Perspective

By Nicholas Shaw

As a college English major who has been running for almost eight years it feels strange to finally write this, since this will be my first publication regarding my own experience with running. Reading and running go hand and hand for me, since even though I have always maintained intense feelings regarding running, they have always been visceral, too intense to coherently reflect on in writing. What I have lacked in the ability to reflect on my own running, I found solace in seeking the wisdom of others who were able to. That was because I have always equated my self-worth with my running performance, and for a while I truly did not know what I was worth. Though, I was not an avid reader until more recently in my running career (around the time I became an English major), reading would have a monumental effect regarding my relationship with running.

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When hearing about the great runners of history, such as Steve Prefontaine or Emil Zatopek their stories are often romanticized. They are immortalized and turned into larger than life figures. I feel romanticizing great runners will always have its place in the sport, making way for lucrative films and attracting newbies to the sport, but there are also ill effects from it. As glorious as winning a race seems, as satisfying as shedding a few pounds can be, or as exhilarating completing your first marathon may feel, there is a universal truth to running and that is applicable to life itself. Running, just like life- fucking hurts.nick pack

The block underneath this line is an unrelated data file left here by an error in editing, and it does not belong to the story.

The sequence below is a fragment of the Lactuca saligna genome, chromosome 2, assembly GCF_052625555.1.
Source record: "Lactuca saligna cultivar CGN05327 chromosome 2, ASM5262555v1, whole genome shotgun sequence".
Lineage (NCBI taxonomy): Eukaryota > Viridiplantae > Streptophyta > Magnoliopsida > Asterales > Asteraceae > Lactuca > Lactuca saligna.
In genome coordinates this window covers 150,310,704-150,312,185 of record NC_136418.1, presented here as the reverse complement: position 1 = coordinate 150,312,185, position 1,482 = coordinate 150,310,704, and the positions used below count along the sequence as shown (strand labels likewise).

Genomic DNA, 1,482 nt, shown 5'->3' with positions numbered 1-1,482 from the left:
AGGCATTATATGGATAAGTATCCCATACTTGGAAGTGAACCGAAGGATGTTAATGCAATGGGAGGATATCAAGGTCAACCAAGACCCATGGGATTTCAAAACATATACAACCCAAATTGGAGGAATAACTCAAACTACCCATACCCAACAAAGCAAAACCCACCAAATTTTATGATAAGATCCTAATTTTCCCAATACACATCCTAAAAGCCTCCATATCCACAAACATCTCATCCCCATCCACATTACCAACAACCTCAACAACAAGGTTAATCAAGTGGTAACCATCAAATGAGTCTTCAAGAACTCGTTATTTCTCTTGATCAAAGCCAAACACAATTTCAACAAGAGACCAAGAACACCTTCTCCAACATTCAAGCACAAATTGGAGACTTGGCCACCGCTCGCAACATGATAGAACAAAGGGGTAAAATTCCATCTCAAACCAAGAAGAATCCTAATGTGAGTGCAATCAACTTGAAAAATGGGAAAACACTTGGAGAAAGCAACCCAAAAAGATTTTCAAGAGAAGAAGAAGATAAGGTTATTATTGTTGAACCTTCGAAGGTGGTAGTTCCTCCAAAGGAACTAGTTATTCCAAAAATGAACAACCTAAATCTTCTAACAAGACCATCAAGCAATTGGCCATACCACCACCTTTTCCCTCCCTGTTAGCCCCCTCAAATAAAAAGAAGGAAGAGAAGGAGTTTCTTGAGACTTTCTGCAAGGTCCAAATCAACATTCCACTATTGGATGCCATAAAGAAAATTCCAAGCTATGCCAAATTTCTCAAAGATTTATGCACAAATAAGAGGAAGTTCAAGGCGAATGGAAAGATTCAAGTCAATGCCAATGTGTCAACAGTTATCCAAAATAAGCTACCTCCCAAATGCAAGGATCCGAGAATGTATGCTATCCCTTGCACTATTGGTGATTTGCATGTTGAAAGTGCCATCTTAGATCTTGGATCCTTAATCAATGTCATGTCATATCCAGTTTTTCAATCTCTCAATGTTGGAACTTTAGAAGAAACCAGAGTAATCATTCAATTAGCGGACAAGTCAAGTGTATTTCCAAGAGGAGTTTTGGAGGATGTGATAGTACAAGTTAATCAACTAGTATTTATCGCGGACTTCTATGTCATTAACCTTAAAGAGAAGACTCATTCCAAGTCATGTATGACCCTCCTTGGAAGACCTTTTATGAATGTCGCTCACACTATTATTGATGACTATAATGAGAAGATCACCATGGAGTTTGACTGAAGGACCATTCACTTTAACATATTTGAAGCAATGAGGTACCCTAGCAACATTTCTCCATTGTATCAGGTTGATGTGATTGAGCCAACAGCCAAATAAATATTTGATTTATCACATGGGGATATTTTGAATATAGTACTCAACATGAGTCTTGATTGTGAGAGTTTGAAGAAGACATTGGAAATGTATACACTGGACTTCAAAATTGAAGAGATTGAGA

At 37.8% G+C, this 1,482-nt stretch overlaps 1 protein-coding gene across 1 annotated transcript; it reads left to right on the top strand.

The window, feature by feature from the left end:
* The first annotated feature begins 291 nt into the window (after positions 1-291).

The pain brought on by running does not only manifest in physical form, there are perhaps even greater mental and emotional strains of it. What initially drew me to running was a natural sense of work ethic and competitive nature, but what really sucked me in were the emotional effects of what racing provides. My first couple of years of running I would have natural highs and lows, but nothing destructive. However, as each year passed my relationship with running became increasingly distorted. Whenever a race would go well I would feel a grand sense of elation, even a feeling of ecstasy, but when the opposite occurred I could not even stand to look in the mirror. Running is a sport where the accessibility of others’ times makes it very easy to compare yourself to others and see how many people are faster than you, which can be a recipe for self-doubt.

For the first two and a half years of my college running career, I hated running for the most part. I worked tirelessly, but only to chase times and accomplishments. Running would stress me out to the point I would break out into hives, where I could not sleep at night, and even gave me such bad stomach issues I could not properly digest food. It was truly torture; I would have mornings where I would wake up and immediately think “You are so worthless. How have you worked so hard at something for years and are still terrible”-what a great way to start the day. Even with all of this strife for some reason I kept on running. For the longest time I thought I was running myself into this mess, yet little did I know I was running through it.

Running does not define my worth but it is how I figured out what I am worth. By running I want to show that all the highs, lows, joy, beauty, and pain that comes with life is worth charging towards.